How Montessori Prepares Children for their Future by Tania Gaffney (Rata Teacher)

I was talking the other day with Ava from the high school about the year 13s who are having their exams at the moment.  All these students are moving on next year to further study.  Our conversation was on the variety of interests that they are planning to follow:-  Criminology, engineering, pre-med with a desire to go into neurology and nursing.  None of these students are doing these things because they can’t think of anything better to do, but are truly following their interests.  This has me thinking about how this has been nurtured a Wā Ora from very early on.

All children are encouraged to follow what interests them and this may look quite different in each area of the school.  Sometimes these interests turn into something Montessori termed ‘Big Work’.  Because ākonga have the freedom to choose, they are able to meet an internal need or sensitive period they have for learning a skill or knowledge.  They take an interest they have and do something with it.

From what I have heard in the Preschool, ‘Big Work’ may look like tamariki practicing a lesson they have been given over and over again or learning all the names of the dinosaurs or countries in South America.  At this level the children tend to practice their work individually.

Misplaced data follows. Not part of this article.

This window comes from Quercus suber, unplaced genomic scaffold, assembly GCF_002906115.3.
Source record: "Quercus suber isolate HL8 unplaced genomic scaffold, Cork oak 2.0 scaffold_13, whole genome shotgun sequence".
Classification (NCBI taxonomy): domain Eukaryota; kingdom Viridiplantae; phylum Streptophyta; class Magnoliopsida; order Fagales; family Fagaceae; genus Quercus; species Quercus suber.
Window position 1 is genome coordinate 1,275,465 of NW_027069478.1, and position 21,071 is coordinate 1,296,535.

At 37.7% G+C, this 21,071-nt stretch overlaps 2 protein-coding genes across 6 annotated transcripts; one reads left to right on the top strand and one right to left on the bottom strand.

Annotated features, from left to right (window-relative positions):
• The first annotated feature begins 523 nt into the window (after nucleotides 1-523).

In Primary we also encourage choices the children have towards work.  We encourage the children to take on something of interest and research it further; or to take a lesson and show what they have learned.  This can be a short term idea or can be something that takes a long time.  Sometimes they take a concept through to some sort of final concrete product and other times there’s a lot of ‘finding out’ practice, without a concrete finish.  Both ways are OK as the child is still fulfilling their need to find out.   Some of the ‘Big Work’ I have seen over the years has been very interesting and different.  The children at this level prefer to work together, so if someone has a work they are bursting to do they generally rope in some other children to work with them.  The others often catch the spark and kindle their interest in the topic as well.  Between the children in a group they may take something much further than we ever imagined.

Here are some of the things I have seen over the years of my teaching:- Writing, directing, acting in, making the costume / makeup for a play;  putting the learning of circles into pizzas and sewing;  building a model of a river; doing a huge math problem that takes up the whole page, learning about all (or as many as they could) of the types of dinosaurs,  marking out the measurements of dinosaurs, trying to make all the planets to scale.

In the 9-12 classes big work takes on an even grander scale.  I have heard about all sorts of things happening, for example, building a model of a bridge, film making, catering for events, huge maths works, going out into the community to find out more and community lunches.

In the adolescent programme big work looks more like large groups of people working on the same projects to completion.

All of this, I think, contributes to the fulfilment of what we want to see for our tamariki when they reach the end of year 13 – a young adult excited about the possibilities that lie before them.